February 16, 2014 by CaliforniaCarbon.info
CaliforniaCarbon.info, February 16, 2014: Following on the heels of the memorandum of understanding (MoU) signed in October last year by California governor Jerry Brown and Vice-Chairman of China’s National Development and Reform Commission (NDRC), Xie Zhenhua, the two nations have now released a joint statement in which they pledged to work together to maximise greenhouse gas reductions in the coming years.
The two nations have agreed to work on five initiatives launched under the China-US Climate Change Working Group (CCWG): Emission Reductions from Heavy Duty and Other Vehicles, Smart Grids, Carbon Capture Utilisation and Storage, Collecting and Managing Greenhouse Gas Emissions Data, and Energy Efficiency in Buildings and Industry. The CCWG will also facilitate the sharing of information regarding post-2020 plans to limit greenhouse gas emissions.
The sixth China-US Strategic and Economic Dialogue takes place later this year, and it remains to be seen what progress will be made. For a long time, China and the US have occupied diametrical positions in discussions on climate change action. The US has been keen for China to contribute to the global movement against climate change, whereas China has tried to claim that, as a developing nation, it should not have to face reduction targets of similar steepness to those handed to developed economies.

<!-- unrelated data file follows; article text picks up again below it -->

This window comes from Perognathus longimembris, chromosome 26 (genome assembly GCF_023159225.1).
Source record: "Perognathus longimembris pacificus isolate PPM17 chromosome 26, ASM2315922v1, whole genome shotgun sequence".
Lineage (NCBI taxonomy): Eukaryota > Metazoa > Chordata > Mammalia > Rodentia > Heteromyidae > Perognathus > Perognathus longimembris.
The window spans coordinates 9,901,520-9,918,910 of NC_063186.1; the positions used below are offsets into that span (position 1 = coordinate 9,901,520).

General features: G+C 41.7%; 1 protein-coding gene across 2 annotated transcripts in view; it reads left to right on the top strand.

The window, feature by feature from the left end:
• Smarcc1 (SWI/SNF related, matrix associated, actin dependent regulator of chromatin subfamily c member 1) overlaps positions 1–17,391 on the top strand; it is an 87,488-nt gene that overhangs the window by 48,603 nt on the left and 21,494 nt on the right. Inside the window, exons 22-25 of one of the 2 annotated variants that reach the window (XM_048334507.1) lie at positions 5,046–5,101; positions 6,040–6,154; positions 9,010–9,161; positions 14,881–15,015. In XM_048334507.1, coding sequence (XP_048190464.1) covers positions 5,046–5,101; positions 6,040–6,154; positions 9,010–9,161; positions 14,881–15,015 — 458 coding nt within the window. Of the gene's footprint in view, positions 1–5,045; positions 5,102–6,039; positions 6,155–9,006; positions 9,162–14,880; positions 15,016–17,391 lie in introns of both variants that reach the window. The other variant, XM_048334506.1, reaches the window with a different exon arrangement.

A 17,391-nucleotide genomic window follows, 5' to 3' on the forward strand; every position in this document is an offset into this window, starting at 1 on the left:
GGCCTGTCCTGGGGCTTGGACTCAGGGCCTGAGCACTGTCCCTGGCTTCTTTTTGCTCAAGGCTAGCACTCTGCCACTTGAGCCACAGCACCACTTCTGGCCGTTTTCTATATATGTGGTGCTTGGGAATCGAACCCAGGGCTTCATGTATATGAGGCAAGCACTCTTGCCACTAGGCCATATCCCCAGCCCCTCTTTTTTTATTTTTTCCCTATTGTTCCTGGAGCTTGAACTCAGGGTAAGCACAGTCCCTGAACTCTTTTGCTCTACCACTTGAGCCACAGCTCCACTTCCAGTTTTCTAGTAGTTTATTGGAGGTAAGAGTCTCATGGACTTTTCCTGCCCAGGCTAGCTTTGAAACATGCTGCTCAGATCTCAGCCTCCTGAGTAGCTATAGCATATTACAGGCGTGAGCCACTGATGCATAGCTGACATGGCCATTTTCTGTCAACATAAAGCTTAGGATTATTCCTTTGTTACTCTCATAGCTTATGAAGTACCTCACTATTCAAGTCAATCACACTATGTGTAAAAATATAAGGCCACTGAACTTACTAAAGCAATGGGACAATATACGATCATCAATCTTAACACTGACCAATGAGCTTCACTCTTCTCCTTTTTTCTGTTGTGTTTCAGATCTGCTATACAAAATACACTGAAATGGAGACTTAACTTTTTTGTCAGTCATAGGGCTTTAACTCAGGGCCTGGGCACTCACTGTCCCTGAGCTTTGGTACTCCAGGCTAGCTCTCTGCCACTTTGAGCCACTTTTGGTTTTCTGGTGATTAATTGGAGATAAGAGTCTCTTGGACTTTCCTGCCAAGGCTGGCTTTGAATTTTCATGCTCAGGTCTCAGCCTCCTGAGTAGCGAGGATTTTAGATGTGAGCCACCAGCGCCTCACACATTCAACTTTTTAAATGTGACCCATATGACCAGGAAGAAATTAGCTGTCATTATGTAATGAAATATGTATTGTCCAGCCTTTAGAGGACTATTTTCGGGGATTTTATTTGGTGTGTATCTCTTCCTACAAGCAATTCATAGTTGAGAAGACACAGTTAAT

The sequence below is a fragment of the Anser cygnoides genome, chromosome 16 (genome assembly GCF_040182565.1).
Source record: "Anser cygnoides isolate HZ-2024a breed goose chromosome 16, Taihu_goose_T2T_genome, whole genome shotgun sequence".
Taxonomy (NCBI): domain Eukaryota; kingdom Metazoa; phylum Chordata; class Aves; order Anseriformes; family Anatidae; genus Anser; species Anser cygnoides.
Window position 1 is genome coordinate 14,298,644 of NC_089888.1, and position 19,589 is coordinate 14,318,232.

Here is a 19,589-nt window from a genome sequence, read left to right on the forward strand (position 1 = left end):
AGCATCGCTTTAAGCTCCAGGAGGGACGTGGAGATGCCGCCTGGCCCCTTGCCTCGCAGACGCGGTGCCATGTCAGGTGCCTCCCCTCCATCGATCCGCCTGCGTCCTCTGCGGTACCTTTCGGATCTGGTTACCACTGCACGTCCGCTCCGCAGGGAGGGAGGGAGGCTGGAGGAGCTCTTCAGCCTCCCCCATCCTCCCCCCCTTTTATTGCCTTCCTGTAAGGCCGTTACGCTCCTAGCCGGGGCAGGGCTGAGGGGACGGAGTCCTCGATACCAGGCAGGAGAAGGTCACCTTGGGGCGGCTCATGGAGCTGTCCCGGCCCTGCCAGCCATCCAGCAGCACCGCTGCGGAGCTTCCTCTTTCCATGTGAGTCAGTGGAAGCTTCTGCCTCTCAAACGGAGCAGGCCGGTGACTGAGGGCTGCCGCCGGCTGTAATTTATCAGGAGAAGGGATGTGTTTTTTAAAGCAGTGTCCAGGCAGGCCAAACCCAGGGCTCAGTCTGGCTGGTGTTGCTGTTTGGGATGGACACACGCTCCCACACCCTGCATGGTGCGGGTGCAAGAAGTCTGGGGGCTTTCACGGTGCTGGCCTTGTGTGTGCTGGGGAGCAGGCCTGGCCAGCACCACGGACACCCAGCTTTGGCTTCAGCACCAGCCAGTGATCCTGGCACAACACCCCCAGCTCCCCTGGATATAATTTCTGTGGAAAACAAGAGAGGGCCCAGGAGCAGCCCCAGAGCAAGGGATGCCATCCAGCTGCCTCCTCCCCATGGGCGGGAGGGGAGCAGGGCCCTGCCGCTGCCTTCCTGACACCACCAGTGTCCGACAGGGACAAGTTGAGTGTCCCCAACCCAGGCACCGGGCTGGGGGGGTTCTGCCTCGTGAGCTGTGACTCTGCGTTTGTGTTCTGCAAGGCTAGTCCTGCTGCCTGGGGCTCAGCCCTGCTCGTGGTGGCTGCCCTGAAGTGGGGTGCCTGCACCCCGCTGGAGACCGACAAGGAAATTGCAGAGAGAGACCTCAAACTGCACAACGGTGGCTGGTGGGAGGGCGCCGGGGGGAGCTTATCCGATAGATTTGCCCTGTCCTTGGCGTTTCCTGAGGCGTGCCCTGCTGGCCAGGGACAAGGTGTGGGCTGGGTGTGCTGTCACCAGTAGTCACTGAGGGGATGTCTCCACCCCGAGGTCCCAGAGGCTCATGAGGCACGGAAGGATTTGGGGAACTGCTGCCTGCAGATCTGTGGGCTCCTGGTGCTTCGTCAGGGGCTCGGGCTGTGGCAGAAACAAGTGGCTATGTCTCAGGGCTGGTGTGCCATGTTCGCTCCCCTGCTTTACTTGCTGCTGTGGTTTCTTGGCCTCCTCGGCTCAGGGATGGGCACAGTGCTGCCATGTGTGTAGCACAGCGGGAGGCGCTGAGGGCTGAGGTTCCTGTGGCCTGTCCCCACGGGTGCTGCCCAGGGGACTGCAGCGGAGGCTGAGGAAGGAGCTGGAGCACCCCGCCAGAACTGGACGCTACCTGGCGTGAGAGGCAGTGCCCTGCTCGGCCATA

This joint statement makes no mention of any plan to collaborate on using emission trading schemes. It remains to be seen how China plans to layer its cooperation on broad climate change goals and strategies at the national level with the evaluation of approaches and policies relevant to California cap and trade at a subnational level.
To date, five emissions trading schemes have been initiated in China, with Shenzhen, Shanghai, Beijing, Tianjin, and Guangdong province having begun the system of emissions permitting. Hubei and Chongqing are set to launch their own cap and trade programs in the near future. Each province or city has a peculiar cap-and-trade program, with, for example, different proportions of freely-allocated credits, as well as different transactional rules or approaches to offset inclusion. The first program to price the primary market, Guangdong, set a floor at 60 yuan (USD 9.90) for its inaugural December 2013 auction. This was 7.6% lower than California’s price floor of $10.71 for 2013. China will base its decision on a federal emissions trading scheme based on the fortunes of the seven pilot projects. If a nationwide program does kick off, that might in turn put pressure on the US to concretely define its emission reduction pathway.
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